David A. Sedacca '11

Co-Founder of Pasta Life

Pasta Life

What brought you to the University of Hartford?

Being the first in my family to go to college, I wasn't sure where to start. During high school, I aspired to become an architect. I loved to draw and create but ultimately, when I began applying to colleges, I decided on business. It was important for me to be close to home in Carmel, NY where my mother and sister lived. After attending the open house at UHart, I was drawn to the business program and felt a sense of community around all the amazing people I met. I knew I had found a place where I could spend the next four years.

How did Pasta Life get its start? Did you always know you wanted to be an entrepreneur?
I was always fascinated by owning a business, creating something new and of course being my own boss. I started working at age 13 shoveling driveways trying to make a buck, but it was until working as a referee at a local paintball field at 16 that my eyes lit up. The owner created something out of nothing, I was so intrigued that I wanted to learn everything about it; working every job at the business. I knew I had the determination, curiosity, and willingness to put the effort in to build something of my own.
Pasta Life started in the kitchen with my co-founder and best friend Anthony Barresi. It was a night out at the bar in 2019, that a soggy paper straw caused us to say "there has to be a better way." Plastic pollution had really started to come to light for most when establishments started banning plastic straws and paper straws started sweeping through as the sustainable option. Anthony, the Italian, thought 'why not pasta?'. The very next morning we had the Kitchen Aid mixer out rolling out fresh rigatoni, cutting noodles and drying them on a clothing rack. We took our prototypes to bars and restaurants in New York City where the feedback was jaw dropping; everyone loved them! 
What surprised you about running your own business?
You don't know it all, so it's important to come to terms with that and leverage your networks or be willing to put the time in to learn and educate yourself. As co-founders, communication is SO important. Learning how to prioritize is always challenging. It might not always be the right time to jump at the next biggest opportunity to grow a business.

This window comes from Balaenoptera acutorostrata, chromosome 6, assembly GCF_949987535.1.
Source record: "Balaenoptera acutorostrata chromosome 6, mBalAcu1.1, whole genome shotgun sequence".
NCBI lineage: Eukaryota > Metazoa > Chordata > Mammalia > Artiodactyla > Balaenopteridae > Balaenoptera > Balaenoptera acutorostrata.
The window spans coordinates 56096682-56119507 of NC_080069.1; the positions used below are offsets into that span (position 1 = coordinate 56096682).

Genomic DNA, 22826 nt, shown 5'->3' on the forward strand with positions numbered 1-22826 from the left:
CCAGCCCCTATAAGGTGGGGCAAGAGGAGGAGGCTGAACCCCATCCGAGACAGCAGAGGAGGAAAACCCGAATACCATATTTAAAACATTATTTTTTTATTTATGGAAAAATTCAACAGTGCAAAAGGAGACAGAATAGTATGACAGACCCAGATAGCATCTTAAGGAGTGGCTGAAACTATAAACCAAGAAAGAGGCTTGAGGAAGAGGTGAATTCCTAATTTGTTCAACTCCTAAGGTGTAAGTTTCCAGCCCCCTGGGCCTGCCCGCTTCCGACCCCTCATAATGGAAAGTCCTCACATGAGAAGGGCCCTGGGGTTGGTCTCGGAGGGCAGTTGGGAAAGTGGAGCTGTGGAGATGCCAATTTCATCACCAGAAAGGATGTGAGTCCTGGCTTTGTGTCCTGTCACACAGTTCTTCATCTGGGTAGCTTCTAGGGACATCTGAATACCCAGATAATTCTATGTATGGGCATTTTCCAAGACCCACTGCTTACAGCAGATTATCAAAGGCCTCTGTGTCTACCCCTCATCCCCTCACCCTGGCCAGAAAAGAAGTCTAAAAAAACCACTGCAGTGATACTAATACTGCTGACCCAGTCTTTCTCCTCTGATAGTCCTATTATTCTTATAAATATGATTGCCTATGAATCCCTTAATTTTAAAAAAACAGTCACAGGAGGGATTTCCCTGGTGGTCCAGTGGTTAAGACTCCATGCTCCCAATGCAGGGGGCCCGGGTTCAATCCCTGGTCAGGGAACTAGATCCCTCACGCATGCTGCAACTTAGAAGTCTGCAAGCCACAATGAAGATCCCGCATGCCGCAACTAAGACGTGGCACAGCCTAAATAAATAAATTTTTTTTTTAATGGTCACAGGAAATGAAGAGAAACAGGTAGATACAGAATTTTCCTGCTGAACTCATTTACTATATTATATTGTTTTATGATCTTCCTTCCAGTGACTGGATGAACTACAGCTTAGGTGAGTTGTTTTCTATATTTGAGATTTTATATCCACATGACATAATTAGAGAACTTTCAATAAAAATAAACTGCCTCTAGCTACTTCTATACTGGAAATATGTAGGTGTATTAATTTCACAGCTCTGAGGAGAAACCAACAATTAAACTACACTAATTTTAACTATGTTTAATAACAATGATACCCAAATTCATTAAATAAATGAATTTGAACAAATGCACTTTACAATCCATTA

Pasta Life Pasta Straw
What parts of your UHart education have been helpful as you’ve achieved career success?
The Barney School of Business prepared me with a wealth of knowledge; building financial statements, writing a business and marketing plan. I worked a job on campus as a student that helped me communicate professionally with different levels of management both verbally and through email.
Any particularly memorable moments or faculty/staff members?
I met lifetime friends at UHart. There were many ups and downs throughout my journey, but so many of us helped each other along the way. Now we're seeing each other get married and have kids. Time flies! I was always being challenged in the classroom, whether it was struggling in tax class with Bannister or putting my entrepreneurial hat on with Weiss, it all taught me valuable lessons that have assisted me in my career.
What would you tell current students who are interested in starting a business?
As many successful business leaders may say, just start. There are so many tools and platforms today that can assist you with getting your idea off the ground. Create your MVP, get customer feedback, and iterate. Get comfortable speaking in public. You are your marketing team at the start and your voice is a key asset. If you're not passionate or all-in on believing in your product or service, how do you plan on selling it to someone else?
Outside of your work, what kind of things do you enjoy/hobbies do you have? 
I recently got married and love spending time with my beautiful wife, Halie. During the pandemic I became a private pilot, so when I can find time, I like to go fly. I enjoy fitness, golfing, and spending time with friends & family.